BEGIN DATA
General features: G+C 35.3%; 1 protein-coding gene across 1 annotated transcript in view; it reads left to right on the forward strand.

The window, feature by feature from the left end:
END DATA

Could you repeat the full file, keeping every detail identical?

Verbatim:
General features: G+C 35.3%; 1 protein-coding gene across 1 annotated transcript in view; it reads left to right on the forward strand.

The window, feature by feature from the left end: